Though a worthy effort, “Middle of Something” occasionally lives up to its name a little too well. It often falls into a mid-range intensity that doesn’t ignite or grab listeners. Although this quality makes for good background music, I suspect that The Twilight Babies are capable of more than that.
For more info check out http://www.twilightbabies.com.

Amici Forever – The Opera Band (RCA)

Although they’re marketed as opera with a pop sensibility (kind of like a “hip with the kids” version of the Three Tenors), they’re really adult contemporary music with trained opera singers as vocalists. Although there are a few pop-tweaks here and there, “The Opera Band” really doesn’t succeed in making opera cool again, if that is in fact their goal.
Amici Forever not only go against the grain with their music, they also defy the stereotypes when it comes to what opera singers look like. When most people think of opera singers they might visualize a fat guy with a beard ala Pavarotti or a big woman in a Viking hat. The members of Amici Forever are young, slender, and relatively good looking. And one has the feeling that this is precisely what has gotten them this far.
People who actually like real opera are bound to scoff at Amici Forever while Josh Groban and Charlotte Church fans will eat it up. To each their own.

Diana Ross & The Supremes – The No. 1’s (Motown/UTV Records)

Diana Ross and The Supremes have scored a lot of number one hits during their time together – and apart. This newly released collection spans 18 years of digitally remastered number one hits plus a new remix of “You Keep Me Hanging On” by the Almighty (no, not God. The pop remix team Almighty Associates).
Whether you’re already a die-hard fan or you’re seeking an introduction into their amazing music, “The No. 1’s” is a fine collection. Like all greatest hits compilations, it isn’t perfect. Purists will bemoan the remixing of some of the songs, the completely obsessed who already have all the greatest hits compilations will complain at having to shell out $13 for nothing particularly new, etc. However, for those of us who want a great new CD to throw into our changer, “The No. 1’s” is it.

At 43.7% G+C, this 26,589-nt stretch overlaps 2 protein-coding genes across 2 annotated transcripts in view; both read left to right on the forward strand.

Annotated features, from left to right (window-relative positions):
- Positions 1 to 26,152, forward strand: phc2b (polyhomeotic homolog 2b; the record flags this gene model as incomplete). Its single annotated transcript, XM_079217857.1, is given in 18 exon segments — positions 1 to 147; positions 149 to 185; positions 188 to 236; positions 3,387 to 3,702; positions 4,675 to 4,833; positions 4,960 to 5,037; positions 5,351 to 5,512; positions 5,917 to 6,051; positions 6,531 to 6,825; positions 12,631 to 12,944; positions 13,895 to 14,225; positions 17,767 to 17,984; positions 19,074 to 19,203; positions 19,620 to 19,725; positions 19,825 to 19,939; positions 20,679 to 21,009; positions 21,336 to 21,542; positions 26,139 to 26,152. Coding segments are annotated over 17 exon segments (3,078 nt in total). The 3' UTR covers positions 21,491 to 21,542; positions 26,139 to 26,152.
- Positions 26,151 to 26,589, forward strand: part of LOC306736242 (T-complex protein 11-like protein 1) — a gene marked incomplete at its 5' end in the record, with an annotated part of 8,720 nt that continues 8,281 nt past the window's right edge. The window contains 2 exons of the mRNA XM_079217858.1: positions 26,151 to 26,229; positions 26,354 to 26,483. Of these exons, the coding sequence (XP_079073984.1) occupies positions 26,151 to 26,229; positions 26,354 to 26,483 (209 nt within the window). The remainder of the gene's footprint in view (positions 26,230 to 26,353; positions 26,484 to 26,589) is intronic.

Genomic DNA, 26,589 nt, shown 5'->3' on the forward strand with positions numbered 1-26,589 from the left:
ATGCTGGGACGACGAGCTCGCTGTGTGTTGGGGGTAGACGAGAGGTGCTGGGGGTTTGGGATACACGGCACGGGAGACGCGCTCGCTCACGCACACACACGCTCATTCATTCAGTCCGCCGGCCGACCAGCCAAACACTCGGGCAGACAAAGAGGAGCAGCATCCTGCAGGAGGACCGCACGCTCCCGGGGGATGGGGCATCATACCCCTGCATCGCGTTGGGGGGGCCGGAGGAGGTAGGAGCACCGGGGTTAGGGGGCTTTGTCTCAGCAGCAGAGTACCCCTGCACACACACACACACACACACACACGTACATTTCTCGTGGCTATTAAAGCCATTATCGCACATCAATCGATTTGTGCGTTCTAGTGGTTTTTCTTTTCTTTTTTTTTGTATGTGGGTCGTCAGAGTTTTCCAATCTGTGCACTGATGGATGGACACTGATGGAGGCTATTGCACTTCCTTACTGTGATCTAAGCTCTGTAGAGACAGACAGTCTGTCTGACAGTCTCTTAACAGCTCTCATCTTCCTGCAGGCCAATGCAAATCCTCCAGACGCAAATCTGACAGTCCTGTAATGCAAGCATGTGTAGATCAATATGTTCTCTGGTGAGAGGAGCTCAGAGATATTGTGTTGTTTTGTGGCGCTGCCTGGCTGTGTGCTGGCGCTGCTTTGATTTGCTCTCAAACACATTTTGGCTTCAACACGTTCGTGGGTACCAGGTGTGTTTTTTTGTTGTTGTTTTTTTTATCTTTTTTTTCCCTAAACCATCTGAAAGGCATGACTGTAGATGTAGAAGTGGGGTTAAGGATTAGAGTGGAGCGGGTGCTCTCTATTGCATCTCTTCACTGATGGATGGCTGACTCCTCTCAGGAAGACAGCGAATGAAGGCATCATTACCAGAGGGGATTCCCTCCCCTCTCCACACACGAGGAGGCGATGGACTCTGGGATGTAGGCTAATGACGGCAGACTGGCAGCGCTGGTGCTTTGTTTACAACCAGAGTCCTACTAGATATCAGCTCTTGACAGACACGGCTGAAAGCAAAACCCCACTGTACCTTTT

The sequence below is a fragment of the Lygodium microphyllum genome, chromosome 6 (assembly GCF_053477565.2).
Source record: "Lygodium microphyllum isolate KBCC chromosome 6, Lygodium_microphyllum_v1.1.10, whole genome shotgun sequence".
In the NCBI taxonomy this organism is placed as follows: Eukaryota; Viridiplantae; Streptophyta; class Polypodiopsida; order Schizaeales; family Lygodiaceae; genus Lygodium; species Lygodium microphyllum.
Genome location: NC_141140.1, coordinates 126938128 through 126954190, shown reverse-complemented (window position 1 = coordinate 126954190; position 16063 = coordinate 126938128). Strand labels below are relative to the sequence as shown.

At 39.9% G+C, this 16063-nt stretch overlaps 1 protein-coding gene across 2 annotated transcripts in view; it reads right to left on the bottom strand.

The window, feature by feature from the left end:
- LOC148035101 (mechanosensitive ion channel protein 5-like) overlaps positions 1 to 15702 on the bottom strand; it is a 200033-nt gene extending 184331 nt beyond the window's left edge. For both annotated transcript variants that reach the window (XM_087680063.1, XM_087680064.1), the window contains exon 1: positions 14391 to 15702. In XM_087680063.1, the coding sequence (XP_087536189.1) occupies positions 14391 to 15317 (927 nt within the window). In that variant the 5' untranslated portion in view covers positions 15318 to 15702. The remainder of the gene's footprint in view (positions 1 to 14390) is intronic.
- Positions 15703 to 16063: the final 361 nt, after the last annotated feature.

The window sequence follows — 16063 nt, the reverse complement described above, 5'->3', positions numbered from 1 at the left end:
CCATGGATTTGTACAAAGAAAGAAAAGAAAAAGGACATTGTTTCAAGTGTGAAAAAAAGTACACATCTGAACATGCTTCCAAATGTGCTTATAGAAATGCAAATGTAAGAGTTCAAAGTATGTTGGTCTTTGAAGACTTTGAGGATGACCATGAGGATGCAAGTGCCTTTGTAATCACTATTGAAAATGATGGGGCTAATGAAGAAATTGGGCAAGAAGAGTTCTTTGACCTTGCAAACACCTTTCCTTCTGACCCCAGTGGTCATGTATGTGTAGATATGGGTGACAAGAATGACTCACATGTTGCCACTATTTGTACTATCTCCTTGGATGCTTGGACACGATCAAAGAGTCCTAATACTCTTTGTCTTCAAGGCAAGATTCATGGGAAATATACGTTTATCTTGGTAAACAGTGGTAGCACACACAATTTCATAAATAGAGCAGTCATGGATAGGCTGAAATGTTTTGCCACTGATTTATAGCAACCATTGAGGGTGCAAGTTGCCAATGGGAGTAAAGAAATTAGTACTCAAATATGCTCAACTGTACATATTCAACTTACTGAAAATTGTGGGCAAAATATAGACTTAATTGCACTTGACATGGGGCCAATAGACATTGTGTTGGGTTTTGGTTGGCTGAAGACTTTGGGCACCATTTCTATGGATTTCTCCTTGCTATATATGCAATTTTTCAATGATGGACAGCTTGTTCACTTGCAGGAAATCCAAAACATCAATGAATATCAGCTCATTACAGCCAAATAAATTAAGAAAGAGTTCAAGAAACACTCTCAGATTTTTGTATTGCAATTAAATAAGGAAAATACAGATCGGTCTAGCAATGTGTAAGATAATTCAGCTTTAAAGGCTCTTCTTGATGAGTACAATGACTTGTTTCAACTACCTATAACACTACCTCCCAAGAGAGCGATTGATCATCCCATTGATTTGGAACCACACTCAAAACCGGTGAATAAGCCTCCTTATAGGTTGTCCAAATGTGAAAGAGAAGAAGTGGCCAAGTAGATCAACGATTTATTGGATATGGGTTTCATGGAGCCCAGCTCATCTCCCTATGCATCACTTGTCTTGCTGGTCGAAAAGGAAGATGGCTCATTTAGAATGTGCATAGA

Kylie Minogue – Body Language (Capitol

)
Kylie Minogue’s 2002 release “Fever” took dance clubs by storm with her shake-your-ass anthem “Can’t Get You Out of My Head” as well as stand out tracks like “Love At First Sight.” It seemed like the world literally couldn’t get Kylie out of their heads. Resistance was futile and “Fever” took the dance pop world by storm.
Although still a pure dance-pop album, “Body Language” lacks any songs that scream hit single. “Red Blooded Woman” has potential, but it’s no “Out of My Head.”
Many of the tunes on “Body Language” have a very retro feel to them. “Sweet Music” echoes “Thriller” era Michael Jackson and “Secret (Take You Home)” will transport you right back to the world of 80 electro-pop.
Where “Fever” was fun, “Body Language” is sexy. Kylie opts for a more breathless singing style and a more mid tempo rhythm making “Body Language” less about dancing and more about seduction. The electronic pulse that throbs throughout this album is aimed right between your heart and your feet.

Music From ‘Queer Eye For The Straight Guy’ (Capitol)

As they say, “things just keep getting better,” and if you’re a fan of the fab five then perhaps this is true. Does the show really need a soundtrack? Well, no. But for those folks who love the show’s spirit of fun and fabulousness, this collection of tunes embodies it perfectly. There’s nothing ground breaking on this disc, but it’s a hell of a lot of fun.
The disc includes the show’s theme song by Widelife, “All Things (Just Keep Getting Better),” and music from gay favorites like Junior Senior and Basement Jaxx. Kylie Minogue’s “Slow” gets the remix treatment from Chemical Brothers and Duran Duran’s “Sunrise” gets a make over from Jason Nevins. An album favorite is OK Go’s “You’re So Damn Hot” which is featured frequently on the show.
There are some duds in this collection, but over all it’s a fun mix. Put it in your car stereo and go buy yourself a new wardrobe.